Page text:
Hunters Point Substation serves Major Redevelopment Area
& Continuing Urban Neighborhoods (about 40/60 split)
Making Clean Local Energy Accessible Now
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Hunters Point Project Goals
Get at least 25% of the electric energy consumed within the Hunters
Point substation area (Bayview-Hunters Point) coming from local
renewables
Deliver a proven model for maximizing local renewables under San
Francisco’s 2020 goal to be 100% powered by renewables
Achieve about $250 million dollars of private investment in BayviewHunters Point with about a third going to local wages
Reduce annual greenhouse gas emissions by at least 50M pounds
Serve as a model for clean local energy that can easily be scaled and
replicated across the globe
Provide a compelling business case for Community Microgrids that
inspires cities and communities everywhere to implement Distributed
Generation + Intelligent Grid (DG+IG) projects
Making Clean Local Energy Accessible Now
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Starting Point: BHP Total Load
Hunters Point Total Average Load: 328,217 MWh = 37.5 MW(ac)
• Existing conventional: 236,520 MWh = 27 MW(ac)
• Existing DG (PV+Biopower): 13,338 MWh = 1.5 MW(ac)
• Planned for Redev Zone: 78,359 MWh = 8.9 MW(ac)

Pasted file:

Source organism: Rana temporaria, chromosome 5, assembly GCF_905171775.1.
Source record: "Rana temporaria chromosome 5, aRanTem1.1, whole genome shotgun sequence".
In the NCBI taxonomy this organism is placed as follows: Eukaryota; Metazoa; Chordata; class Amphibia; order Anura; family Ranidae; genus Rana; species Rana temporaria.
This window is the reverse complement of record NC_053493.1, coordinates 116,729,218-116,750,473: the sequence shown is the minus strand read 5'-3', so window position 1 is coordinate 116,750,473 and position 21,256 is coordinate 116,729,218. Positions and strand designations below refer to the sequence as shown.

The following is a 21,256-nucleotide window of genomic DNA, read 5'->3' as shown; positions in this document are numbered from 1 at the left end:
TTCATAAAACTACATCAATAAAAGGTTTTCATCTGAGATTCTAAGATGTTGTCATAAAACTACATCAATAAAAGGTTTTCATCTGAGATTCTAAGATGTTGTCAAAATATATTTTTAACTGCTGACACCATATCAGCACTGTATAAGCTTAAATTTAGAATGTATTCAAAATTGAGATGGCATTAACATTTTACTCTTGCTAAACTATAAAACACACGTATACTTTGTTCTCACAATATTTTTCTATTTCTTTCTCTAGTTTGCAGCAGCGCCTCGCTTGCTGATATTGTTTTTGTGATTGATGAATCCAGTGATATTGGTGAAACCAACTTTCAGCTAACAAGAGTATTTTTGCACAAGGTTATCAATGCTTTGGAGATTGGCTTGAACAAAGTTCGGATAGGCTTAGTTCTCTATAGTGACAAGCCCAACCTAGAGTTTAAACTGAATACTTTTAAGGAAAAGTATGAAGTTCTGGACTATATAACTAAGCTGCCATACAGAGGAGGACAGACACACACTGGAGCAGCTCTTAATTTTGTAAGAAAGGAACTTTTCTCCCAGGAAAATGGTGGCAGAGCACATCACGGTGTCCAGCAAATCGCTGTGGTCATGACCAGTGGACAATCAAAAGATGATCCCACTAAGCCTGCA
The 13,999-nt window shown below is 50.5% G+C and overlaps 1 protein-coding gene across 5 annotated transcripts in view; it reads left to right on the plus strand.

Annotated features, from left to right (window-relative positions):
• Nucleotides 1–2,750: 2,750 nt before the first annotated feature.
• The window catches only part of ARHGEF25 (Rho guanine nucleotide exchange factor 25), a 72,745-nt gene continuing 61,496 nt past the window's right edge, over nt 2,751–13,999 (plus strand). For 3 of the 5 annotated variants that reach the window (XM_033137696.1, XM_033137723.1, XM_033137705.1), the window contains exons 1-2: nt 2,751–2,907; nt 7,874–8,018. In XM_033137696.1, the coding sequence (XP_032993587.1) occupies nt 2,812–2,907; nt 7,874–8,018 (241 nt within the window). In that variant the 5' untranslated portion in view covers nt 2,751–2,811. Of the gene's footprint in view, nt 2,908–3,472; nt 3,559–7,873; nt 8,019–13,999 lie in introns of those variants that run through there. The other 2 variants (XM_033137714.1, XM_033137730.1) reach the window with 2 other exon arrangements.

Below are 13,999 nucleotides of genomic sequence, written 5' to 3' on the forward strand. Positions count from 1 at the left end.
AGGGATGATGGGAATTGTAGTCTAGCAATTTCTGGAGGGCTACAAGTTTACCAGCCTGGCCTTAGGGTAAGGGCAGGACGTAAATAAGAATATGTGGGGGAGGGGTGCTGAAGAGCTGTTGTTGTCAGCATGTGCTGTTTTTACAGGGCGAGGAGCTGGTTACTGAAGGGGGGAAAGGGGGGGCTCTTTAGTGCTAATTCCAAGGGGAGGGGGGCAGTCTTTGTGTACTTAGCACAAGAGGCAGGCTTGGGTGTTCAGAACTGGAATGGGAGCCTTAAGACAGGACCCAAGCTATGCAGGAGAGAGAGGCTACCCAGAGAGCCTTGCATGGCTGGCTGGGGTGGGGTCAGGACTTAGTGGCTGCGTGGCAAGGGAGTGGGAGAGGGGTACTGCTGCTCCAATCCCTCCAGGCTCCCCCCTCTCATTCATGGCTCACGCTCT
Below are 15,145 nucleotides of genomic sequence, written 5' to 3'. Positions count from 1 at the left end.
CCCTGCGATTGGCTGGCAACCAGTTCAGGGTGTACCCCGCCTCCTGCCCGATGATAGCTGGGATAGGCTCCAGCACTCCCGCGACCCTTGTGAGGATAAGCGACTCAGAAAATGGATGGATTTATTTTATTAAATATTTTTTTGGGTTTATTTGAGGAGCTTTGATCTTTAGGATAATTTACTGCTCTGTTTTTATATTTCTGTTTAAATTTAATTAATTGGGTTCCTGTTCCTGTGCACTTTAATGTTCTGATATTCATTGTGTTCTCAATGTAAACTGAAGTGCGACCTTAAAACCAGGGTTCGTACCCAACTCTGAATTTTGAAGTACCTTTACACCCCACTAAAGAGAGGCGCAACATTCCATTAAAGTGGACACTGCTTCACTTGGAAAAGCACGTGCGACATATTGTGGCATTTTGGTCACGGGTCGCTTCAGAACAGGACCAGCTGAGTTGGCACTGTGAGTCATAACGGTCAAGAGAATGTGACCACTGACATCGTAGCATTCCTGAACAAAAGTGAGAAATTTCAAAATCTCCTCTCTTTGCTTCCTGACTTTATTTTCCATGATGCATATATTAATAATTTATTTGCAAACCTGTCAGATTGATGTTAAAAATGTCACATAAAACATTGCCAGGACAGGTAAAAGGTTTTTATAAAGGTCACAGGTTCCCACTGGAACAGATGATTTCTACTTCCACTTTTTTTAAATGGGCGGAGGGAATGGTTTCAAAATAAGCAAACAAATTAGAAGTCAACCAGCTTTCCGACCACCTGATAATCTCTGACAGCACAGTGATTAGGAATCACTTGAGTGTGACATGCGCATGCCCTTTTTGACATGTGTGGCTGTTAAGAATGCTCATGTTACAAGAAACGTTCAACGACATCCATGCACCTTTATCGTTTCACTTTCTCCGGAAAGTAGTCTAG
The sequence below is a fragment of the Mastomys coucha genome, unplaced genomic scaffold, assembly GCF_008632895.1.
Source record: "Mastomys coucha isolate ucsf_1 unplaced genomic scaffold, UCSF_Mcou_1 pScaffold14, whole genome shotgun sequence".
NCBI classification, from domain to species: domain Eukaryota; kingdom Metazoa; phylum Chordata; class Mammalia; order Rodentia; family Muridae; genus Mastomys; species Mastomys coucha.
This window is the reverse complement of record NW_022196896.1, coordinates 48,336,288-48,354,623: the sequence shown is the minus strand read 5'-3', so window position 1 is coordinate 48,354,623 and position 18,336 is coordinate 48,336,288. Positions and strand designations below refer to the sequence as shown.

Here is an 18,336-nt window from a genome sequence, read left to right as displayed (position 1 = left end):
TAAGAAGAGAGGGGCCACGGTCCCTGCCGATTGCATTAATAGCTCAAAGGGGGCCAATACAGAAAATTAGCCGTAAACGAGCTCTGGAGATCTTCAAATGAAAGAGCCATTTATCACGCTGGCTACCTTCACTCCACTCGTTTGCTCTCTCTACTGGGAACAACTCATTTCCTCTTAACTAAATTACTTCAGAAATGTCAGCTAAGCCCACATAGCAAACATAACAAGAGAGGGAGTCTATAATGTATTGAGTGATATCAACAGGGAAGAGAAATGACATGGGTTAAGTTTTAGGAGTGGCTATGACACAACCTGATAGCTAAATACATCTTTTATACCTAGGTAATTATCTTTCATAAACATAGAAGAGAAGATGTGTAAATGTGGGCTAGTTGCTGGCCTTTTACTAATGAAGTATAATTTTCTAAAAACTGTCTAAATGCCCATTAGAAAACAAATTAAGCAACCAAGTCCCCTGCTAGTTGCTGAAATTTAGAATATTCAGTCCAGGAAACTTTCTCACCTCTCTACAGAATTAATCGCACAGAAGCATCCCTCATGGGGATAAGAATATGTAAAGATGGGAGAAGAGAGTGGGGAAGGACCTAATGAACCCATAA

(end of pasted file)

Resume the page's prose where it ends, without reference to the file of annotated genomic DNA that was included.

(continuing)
PG&E Load –
Existing
PG&E Average Load
Calculation
•
•
•
kW average = kWHr / Hrs
kW average = kW peak x PG&E
Load Factor. DART has
different LFs for each customer
type.
kW peak and load factors
provided by PG&E
Feeder
SF P 1101
SF P 1102
SF P 1103
SF P 1104
SF P 1105
SF P 1106
SF P 1107
SF P 1108
SF P 1109
Totals:
Summer KVA
Winter KVA
KVA Lds fm LF
KVA Lds fm LF
3,428
3,193
4,383
5,062
2,518
2,947
325
451
4,679
4,685
1,836
1,769
4,238
4,616
2,167
2,849
2,433
2,242
26,008
27,815
NOTE: For all slides, average load is in MW (dc), total load is in MWh (ac) – except
where noted; e.g. where average load represents conventional rather than
renewable resources.
Making Clean Local Energy Accessible Now
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Next: BHP DG Potential = 50MW New PV
Bayview/Hunters Point DG Potential: 95,194 MWh = 60.6 MW = 30% of
Total Load
• New PV: 52.1 MW
• Existing DG: 8.5 MW (PV equivalent)
Type
Avg. Load
(MW)
Total Load
(MWHr)
New PV:
Commercial